Consumers underestimate the emissions associated with food but are aided by labels

Published on Jan 1, 2019in Nature Climate Change25.29
· DOI :10.1038/S41558-018-0354-Z
Adrian R. Camilleri11
Estimated H-index: 11
(UTS: University of Technology, Sydney),
Richard P. Larrick37
Estimated H-index: 37
(Duke University)
+ 1 AuthorsDalia Patiño-Echeverri19
Estimated H-index: 19
(Duke University)
Sources
Abstract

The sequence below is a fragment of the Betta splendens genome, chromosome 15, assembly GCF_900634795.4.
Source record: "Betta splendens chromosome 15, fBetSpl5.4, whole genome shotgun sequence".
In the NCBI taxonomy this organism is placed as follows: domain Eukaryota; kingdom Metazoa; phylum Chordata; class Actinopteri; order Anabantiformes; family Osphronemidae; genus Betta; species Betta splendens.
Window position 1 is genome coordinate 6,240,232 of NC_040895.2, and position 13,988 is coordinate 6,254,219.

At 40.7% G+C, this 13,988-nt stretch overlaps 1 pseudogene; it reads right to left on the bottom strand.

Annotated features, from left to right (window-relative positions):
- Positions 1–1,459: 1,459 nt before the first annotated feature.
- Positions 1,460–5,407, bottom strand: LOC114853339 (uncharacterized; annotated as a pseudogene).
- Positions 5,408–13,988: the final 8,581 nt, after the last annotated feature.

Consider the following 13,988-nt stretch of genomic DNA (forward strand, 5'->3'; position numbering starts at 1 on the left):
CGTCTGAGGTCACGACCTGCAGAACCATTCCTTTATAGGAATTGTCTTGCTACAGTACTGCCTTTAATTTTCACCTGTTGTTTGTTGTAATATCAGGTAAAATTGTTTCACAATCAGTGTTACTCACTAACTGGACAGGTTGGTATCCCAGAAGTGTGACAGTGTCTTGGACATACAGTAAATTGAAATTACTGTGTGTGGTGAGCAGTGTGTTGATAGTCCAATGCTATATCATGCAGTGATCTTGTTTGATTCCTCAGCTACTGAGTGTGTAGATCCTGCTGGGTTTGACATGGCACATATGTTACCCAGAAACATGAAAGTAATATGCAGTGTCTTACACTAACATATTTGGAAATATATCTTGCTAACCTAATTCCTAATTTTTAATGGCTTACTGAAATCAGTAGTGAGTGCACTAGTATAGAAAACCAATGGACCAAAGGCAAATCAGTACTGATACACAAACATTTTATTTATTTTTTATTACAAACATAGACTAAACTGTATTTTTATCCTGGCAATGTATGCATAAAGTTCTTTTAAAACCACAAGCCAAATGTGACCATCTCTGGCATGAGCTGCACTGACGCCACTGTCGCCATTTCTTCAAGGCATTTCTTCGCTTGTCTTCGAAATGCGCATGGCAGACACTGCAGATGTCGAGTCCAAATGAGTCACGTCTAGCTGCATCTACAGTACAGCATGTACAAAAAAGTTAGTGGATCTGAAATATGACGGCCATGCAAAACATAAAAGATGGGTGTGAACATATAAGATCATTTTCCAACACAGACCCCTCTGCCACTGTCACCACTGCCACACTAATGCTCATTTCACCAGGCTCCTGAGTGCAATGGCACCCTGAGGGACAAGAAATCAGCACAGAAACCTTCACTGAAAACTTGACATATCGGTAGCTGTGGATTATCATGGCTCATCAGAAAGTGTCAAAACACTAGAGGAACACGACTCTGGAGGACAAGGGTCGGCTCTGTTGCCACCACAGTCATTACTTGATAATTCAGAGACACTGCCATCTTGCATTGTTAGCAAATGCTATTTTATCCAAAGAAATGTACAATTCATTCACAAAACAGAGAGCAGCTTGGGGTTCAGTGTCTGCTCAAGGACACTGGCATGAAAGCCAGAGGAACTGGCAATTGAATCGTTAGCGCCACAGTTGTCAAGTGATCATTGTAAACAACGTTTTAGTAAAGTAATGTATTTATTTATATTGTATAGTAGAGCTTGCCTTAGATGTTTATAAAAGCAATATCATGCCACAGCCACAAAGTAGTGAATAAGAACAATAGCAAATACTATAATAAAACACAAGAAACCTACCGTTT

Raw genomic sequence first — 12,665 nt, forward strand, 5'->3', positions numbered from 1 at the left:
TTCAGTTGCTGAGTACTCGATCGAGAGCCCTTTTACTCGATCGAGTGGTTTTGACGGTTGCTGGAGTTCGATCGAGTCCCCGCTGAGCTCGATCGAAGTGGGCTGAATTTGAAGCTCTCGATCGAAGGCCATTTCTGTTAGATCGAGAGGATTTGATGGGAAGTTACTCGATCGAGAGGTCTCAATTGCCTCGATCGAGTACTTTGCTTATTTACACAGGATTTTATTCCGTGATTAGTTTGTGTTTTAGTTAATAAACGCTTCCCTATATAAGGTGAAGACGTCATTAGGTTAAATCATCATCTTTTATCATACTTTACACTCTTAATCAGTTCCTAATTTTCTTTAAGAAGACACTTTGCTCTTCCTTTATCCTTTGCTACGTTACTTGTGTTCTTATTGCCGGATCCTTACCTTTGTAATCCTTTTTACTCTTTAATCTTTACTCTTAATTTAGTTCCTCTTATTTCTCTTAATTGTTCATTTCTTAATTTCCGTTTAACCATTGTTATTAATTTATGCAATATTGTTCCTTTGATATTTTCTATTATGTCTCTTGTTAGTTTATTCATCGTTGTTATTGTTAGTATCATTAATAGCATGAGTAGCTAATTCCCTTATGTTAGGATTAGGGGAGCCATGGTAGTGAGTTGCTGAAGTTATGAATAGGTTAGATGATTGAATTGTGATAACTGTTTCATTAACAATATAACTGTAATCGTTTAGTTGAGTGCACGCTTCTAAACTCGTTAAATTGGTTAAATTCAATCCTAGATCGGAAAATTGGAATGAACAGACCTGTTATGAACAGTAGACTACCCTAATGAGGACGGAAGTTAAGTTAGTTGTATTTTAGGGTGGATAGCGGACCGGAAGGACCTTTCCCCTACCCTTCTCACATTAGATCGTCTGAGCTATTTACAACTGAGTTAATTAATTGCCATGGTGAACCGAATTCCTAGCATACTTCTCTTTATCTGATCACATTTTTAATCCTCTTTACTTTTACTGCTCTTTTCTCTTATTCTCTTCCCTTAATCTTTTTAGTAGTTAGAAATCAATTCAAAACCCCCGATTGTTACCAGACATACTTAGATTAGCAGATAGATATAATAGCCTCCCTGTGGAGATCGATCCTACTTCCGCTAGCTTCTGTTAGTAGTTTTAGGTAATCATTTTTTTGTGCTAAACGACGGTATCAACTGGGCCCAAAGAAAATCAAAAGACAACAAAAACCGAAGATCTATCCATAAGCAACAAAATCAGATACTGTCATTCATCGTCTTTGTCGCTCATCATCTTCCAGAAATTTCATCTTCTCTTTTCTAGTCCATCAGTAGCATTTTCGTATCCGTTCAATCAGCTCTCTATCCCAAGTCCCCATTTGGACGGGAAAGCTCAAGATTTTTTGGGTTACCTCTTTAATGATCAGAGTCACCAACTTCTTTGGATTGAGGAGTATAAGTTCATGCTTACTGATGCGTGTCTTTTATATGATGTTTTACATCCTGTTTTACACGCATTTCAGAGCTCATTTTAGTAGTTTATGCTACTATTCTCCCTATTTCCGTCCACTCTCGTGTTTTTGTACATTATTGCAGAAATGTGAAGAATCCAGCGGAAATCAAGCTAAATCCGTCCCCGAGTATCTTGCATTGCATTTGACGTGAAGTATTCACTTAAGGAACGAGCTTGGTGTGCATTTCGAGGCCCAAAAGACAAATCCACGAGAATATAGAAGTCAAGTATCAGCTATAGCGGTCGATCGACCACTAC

Food production is a major cause of energy use and GHG emissions, and therefore diet change is an important behavioural strategy for reducing associated environmental impacts. However, a severe obstacle to diet change may be consumers’ underestimation of the environmental impacts of different types of food. Here we show that energy consumption and GHG emission estimates are significantly underestimated for foods, suggesting a possible blind spot suitable for intervention. In a second study, we find that providing consumers with information regarding the GHG emissions associated with the life cycle of food, presented in terms of a familiar reference unit (light-bulb minutes), shifts their actual purchase choices away from higher-emission options. Thus, although consumers’ poor understanding of the food system is a barrier to reducing energy use and GHG emissions, it also represents a promising area for simple interventions such as a well-designed carbon label. Consumer adoption of more plant-based diets has high technical potential to reduce global GHG emissions. This study shows that consumers underestimate the GHG emissions associated with foods, but carbon labels that provide this information promote the purchase of lower-emitting options.
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